WASHINGTON, Dec. 5, 2014 -- The shipping industry is losing a bid to increase the amount of U.S. food aid that must be transported by American carriers, a move that would likely boost the cost of moving the commodities.

A Coast Guard authorization bill that passed the House this spring would have required 75 percent of the aid to be carried on U.S.-flagged ships, up from the 50-percent requirement in current law, but a compromise measure that passed the House 413-3 this week retains the 50-percent “cargo preference” requirement.

The Senate is expected to approve the bill, although concerns have been raised by the Obama administration and in Congress about another provision in the measure that some lawmakers fear could be used as a way to exceed the 50-percent requirement.

The 75-percent mandate that was dropped from the legislation would have “dramatically increased the cost of shipping food aid by $75 million dollars a year and prevented life-saving aid from reaching approximately 4 million people every year,” said Eric Munoz, a policy adviser for Oxfam America, an aid and advocacy group.

Meanwhile, another key issue surrounding the U.S. Food for Peace program remains unsettled as lawmakers wind down their lame duck session – whether the Obama administration will be allowed to use some food aid dollars to buy commodities overseas rather than purchasing it all from American sources.

The 2014 Farm Bill authorized spending up to $80 million a year to buy food aid in countries closer to where it is to be distributed, rather than in the United States, but there is strong resistance among congressional appropriators to overseas purchases. Shippers, farm groups and some aid organizations argue that shifting some food aid purchases overseas would rob Food for Peace of critical political support and hurt the shipping industry.

The Senate Appropriations Committee in May narrowly voted to provide $35 million for overseas purchases, known as “local and regional procurement,” in the fiscal 2015 spending bill that funds the Department of Agriculture. In June the full House voted 223-198 to put $10 million for local and regional procurement in its version of the legislation.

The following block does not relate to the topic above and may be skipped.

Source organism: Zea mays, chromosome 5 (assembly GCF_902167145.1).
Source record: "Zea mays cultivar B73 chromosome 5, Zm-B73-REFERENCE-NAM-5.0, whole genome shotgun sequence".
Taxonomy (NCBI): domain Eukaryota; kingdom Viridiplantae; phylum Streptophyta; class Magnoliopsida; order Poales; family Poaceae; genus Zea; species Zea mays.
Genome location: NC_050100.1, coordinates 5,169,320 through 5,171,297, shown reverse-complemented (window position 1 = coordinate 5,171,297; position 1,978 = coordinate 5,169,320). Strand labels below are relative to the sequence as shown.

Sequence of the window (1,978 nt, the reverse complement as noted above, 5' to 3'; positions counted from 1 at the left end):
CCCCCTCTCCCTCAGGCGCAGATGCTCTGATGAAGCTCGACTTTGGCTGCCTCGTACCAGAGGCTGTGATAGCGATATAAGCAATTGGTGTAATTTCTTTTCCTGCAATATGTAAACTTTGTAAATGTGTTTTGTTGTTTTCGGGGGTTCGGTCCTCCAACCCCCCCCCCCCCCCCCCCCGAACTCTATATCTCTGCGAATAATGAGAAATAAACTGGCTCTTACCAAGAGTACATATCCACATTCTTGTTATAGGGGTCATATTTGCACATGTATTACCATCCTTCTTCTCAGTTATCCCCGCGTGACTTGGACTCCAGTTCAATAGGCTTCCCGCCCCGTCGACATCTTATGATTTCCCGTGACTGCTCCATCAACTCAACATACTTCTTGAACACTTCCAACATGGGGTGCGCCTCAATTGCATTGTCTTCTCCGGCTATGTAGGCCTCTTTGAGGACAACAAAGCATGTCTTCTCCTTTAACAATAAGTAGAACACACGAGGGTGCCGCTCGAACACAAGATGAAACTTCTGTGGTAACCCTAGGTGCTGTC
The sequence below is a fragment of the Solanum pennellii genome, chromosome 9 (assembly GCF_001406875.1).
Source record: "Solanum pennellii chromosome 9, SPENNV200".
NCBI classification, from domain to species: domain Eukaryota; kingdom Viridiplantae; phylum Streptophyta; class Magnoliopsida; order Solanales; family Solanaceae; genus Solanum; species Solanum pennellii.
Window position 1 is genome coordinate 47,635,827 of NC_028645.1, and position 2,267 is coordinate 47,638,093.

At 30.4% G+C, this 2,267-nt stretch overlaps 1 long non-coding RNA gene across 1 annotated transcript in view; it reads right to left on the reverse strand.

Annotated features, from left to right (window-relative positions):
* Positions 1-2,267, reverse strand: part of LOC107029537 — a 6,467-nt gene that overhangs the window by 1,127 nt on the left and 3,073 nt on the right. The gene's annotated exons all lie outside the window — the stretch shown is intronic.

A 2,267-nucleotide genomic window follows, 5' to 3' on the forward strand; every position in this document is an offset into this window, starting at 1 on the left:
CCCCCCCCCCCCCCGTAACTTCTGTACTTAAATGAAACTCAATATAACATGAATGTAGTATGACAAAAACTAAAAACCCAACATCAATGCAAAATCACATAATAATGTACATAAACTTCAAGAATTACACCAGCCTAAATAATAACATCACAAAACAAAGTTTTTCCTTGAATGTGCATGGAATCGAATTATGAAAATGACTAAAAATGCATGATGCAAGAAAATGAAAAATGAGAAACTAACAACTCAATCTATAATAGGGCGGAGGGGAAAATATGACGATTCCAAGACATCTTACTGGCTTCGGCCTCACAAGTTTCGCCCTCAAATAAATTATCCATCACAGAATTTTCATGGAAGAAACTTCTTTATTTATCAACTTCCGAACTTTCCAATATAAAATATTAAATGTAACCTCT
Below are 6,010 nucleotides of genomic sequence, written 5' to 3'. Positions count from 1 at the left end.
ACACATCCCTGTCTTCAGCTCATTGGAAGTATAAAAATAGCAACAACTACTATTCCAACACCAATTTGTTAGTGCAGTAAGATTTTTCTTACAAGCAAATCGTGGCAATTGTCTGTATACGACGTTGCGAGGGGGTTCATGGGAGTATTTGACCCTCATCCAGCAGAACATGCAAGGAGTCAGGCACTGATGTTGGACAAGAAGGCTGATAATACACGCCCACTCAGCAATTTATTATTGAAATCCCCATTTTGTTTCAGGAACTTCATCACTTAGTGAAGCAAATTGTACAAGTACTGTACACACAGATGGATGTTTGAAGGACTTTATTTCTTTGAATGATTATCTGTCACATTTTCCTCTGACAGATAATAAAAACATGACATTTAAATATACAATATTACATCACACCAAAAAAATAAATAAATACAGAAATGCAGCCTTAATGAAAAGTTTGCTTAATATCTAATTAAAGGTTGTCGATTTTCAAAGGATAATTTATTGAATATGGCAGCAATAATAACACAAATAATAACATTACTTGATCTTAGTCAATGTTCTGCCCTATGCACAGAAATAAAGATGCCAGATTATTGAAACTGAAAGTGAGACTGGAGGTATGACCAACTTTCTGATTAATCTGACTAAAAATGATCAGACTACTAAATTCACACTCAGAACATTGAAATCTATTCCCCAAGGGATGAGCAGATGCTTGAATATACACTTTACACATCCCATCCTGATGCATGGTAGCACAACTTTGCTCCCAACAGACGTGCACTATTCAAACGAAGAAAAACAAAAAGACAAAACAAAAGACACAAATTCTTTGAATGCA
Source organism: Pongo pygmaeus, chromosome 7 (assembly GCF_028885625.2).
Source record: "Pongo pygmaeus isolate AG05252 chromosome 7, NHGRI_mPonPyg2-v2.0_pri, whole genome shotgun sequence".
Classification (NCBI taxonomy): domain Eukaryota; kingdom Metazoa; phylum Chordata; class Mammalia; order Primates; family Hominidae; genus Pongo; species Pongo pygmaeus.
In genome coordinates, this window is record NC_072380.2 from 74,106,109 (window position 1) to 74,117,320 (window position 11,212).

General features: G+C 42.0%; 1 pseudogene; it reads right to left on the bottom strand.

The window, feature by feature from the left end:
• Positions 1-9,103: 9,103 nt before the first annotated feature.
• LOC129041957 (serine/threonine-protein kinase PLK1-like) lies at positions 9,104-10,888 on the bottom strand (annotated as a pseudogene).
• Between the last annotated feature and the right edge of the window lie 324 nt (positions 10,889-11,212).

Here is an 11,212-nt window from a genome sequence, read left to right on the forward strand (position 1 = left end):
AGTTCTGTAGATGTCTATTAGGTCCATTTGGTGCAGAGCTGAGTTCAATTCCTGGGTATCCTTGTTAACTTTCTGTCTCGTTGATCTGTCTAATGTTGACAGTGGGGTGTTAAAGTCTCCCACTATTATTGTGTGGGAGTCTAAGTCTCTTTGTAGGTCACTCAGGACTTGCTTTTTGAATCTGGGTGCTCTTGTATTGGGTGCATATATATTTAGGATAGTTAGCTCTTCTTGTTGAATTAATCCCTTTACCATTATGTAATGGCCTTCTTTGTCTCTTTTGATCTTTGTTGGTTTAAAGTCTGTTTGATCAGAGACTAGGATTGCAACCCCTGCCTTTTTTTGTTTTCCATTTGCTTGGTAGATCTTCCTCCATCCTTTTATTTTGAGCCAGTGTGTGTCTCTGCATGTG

Sen. Mike Johanns, a Nebraska Republican who supports some overseas purchasing, said Thursday that he doubted that there would be any money for such buys in the final government-wide, omnibus spending bill that appropriators are negotiating.

“Shippers don’t like it, producers don’t like it, the ag groups don’t’ like it, so there’s a lot of resistance,” said Johanns, a member of the Senate Appropriations Committee. 

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World Food Program USA, a Washington-based group that advocates for funding the United Nations World Food Program, is pushing appropriators to include $10 million in the omnibus bill for local and regional procurement.

While it may prevail this year, the shipping industry expects to face annual fights over the issue, said James Caponiti, president of the American Maritime Congress. Food for Peace is critical to his shrinking industry, he said. “We need every bit of support we can get from the federal infrastructure.”

A final Senate vote on the Coast Guard bill could be held up because of concerns that the ranking Republican on the Senate Foreign Relations Committee, Bob Corker of Tennessee, and Sen. Chris Coons, D-Del., have about a section of the bill seen as limiting the U.S. Agency for International Development’s input with the Transportation Department in carrying out the 50-percent U.S. shipping requirement..

Coons said the provision could upset a “longstanding balance where USAID and others involved in food relief had a consultative role with DOT” in implementing the 50-percent requirement. In an April letter to Congress, the administration said the provision “needlessly risks programmatic inefficiencies and on-the-ground operational problems.”

It doesn’t appear that Congress is going to pass other legislation that is intended to provide better assurance of future funding for the Obama administration’s Feed the Future initiative. Bills were introduced in both the House and Senate this fall to provide congressional authorization for the program.

The administration has been spending more than $1 billion a year on targeted agricultural development and anti-hunger programs in 19 countries. The White House never sought congressional authority for the initiative, raising concerns that it could be slashed or eliminated under a future administration or Congress.

The House Foreign Affairs Committee last month approved a bill that would authorize Feed the Future for 2015, but that may be as far as the legislation gets.

Johanns, who is a cosponsor of the Senate bill, said he didn’t think the bills would move in the lame duck. Johanns, who is retiring from Congress, said he was optimistic that there was sufficient support among Republicans to maintain funding for Feed the Future even if it is never written into law.

“You’ve got people on our side and Democrats who are willing to work together to get this done and keep the funding there,” Johanns said.